In taking this chunk of model from the previous chapter, we must remember that we have also inherited the corresponding assumptions. Translated into the language of our model, these are:

1. The feature values can always be calculated, for any movie.
2. If a movie’s feature value changes by $x$, then each trait mean will move by $\mathit{weight}\times x$ for some fixed, continuous, trait-specific weight.
3. The weight for a feature and trait is equally likely to be positive or negative.
4. A single feature normally has a small effect on a trait mean, sometimes has an intermediate effect and occasionally has a large effect.
5. A particular change in one feature’s value will cause the same change in each trait mean, no matter what the values of the other features are.

We explored these assumptions extensively in the previous chapter, so will not discuss them again here. However, it would be a worthwhile exercise to spend some time reflecting on how each assumption will affect the behaviour of our recommender system.

As in the previous chapter, we need to decide how to represent our movie information as features. The features that we will use are:

1. A constant feature set to 1.0 for all movies, used to capture any fixed bias.
2. A ReleaseYear feature which is represented using buckets, much like the BodyLength feature we designed in section 4.4. We choose the buckets to be every ten years until 1980 and then every five years after that – giving 17 buckets in total.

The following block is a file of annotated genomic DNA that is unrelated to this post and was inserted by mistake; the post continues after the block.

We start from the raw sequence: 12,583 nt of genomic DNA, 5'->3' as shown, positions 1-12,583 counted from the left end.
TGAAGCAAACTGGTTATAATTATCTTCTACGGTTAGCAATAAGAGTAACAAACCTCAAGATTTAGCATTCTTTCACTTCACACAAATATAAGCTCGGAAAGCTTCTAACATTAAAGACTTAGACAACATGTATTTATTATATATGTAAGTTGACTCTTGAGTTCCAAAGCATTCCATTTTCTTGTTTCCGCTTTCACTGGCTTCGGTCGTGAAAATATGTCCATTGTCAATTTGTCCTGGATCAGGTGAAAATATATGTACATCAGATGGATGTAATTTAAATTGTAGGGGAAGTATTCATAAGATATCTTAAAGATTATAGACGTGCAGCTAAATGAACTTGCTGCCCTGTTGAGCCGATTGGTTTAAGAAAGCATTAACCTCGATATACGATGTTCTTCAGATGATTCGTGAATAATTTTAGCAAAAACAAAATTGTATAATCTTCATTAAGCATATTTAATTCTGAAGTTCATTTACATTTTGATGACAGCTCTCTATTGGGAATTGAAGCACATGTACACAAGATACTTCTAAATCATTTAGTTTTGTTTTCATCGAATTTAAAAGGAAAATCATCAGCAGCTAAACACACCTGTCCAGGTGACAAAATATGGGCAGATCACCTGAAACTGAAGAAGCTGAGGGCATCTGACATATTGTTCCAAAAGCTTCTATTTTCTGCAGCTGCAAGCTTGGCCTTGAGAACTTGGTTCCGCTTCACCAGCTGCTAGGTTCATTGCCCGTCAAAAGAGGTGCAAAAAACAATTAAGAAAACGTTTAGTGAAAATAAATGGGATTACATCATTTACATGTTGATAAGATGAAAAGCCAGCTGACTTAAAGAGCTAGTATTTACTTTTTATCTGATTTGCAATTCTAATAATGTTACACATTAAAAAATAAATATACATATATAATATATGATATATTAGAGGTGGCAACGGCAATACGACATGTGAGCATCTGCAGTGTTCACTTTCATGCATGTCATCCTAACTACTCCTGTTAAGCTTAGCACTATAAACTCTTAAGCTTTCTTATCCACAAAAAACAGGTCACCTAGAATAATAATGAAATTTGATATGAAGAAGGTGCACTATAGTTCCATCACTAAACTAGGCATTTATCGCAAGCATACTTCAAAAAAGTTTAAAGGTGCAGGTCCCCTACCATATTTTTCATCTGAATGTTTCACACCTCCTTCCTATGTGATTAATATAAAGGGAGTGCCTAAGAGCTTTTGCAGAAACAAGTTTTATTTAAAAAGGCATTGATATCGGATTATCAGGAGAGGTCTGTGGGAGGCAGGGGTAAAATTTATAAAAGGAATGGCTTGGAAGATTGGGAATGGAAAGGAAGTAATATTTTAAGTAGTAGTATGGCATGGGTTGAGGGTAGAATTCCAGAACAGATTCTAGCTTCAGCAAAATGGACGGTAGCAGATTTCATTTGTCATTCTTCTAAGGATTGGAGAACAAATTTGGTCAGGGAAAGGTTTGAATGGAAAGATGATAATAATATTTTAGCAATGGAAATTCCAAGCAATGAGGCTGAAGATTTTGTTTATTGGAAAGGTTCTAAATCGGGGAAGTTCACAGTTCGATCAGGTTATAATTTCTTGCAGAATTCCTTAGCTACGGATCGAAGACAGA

3. A Genres features which has the same design as the Recipients feature from section 4.5. That is, a total feature value of 1.0 is split evenly among the genres that a movie has. So if a movie is a Drama and a Romance, the Drama bucket will have a value of 0.5 and the Romance bucket will also have a value of 0.5.

This data set contains additional information about the movies but not about the people giving the ratings (such as age or gender). If we had such additional information we could incorporate it into our model using features, just as we did for movies. All we would need to do is add a features model for the mean of the preference prior of the same form as the one used for the trait prior in Figure 5.27. The resulting model would then be symmetrical between the movies/traits and people/preferences.

### Results with features

Let’s see what effect using movie features has on our accuracy metrics. Figure 5.28 shows the mean absolute error for models with and without features, for groups of movies with different numbers of ratings. We can see that adding features has improved accuracy for all four groups, with the biggest improvements in the groups with zero ratings. While there is still better accuracy for movies with more ratings, using features has helped narrow the gap between these movies and movies where few ratings are available.

We can also look at the effect of using features on our overall metrics. These are shown for different numbers of traits in Figure 5.29. For comparison with previous results, we once again exclude ratings for movies that do not occur in the training set (that is, the left-hand bar of Figure 5.28). The chart shows that features increase accuracy whichever metric we look at. Interestingly, this increase is greater when more traits are used. The explanation for this effect is that we are not directly using features to make recommendations but instead we are using them indirectly to position movies in trait space. Using more traits helps us to capture the feature information more precisely, since a position in trait space conveys more information when there are more traits.

Overall, using features has provided a good increase in accuracy, particularly for items with few ratings. This means that our model should now do a much better job of making recommendations, particularly for new movies – which is a very desirable characteristic indeed!

### Final thoughts